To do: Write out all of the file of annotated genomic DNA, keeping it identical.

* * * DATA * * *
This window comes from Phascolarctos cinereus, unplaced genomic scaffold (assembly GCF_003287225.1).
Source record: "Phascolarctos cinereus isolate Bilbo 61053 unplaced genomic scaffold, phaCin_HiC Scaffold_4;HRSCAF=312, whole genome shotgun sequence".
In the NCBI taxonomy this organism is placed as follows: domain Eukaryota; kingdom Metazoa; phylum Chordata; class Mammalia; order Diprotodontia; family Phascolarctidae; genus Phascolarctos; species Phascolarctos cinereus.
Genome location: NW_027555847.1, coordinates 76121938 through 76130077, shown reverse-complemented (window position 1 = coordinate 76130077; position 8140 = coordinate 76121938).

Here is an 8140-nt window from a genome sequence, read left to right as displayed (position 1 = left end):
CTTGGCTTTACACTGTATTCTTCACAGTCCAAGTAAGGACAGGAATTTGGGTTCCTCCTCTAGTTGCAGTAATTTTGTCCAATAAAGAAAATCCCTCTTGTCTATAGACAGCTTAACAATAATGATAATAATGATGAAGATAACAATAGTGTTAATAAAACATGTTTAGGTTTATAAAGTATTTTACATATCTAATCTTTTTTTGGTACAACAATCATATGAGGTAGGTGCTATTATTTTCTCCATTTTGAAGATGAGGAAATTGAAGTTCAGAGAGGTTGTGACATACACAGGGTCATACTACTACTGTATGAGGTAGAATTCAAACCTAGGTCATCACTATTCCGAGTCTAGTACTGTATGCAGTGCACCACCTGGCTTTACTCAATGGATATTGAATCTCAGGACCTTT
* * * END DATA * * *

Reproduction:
This window comes from Phascolarctos cinereus, unplaced genomic scaffold (assembly GCF_003287225.1).
Source record: "Phascolarctos cinereus isolate Bilbo 61053 unplaced genomic scaffold, phaCin_HiC Scaffold_4;HRSCAF=312, whole genome shotgun sequence".
In the NCBI taxonomy this organism is placed as follows: domain Eukaryota; kingdom Metazoa; phylum Chordata; class Mammalia; order Diprotodontia; family Phascolarctidae; genus Phascolarctos; species Phascolarctos cinereus.
Genome location: NW_027555847.1, coordinates 76121938 through 76130077, shown reverse-complemented (window position 1 = coordinate 76130077; position 8140 = coordinate 76121938).

Here is an 8140-nt window from a genome sequence, read left to right as displayed (position 1 = left end):
CTTGGCTTTACACTGTATTCTTCACAGTCCAAGTAAGGACAGGAATTTGGGTTCCTCCTCTAGTTGCAGTAATTTTGTCCAATAAAGAAAATCCCTCTTGTCTATAGACAGCTTAACAATAATGATAATAATGATGAAGATAACAATAGTGTTAATAAAACATGTTTAGGTTTATAAAGTATTTTACATATCTAATCTTTTTTTGGTACAACAATCATATGAGGTAGGTGCTATTATTTTCTCCATTTTGAAGATGAGGAAATTGAAGTTCAGAGAGGTTGTGACATACACAGGGTCATACTACTACTGTATGAGGTAGAATTCAAACCTAGGTCATCACTATTCCGAGTCTAGTACTGTATGCAGTGCACCACCTGGCTTTACTCAATGGATATTGAATCTCAGGACCTTT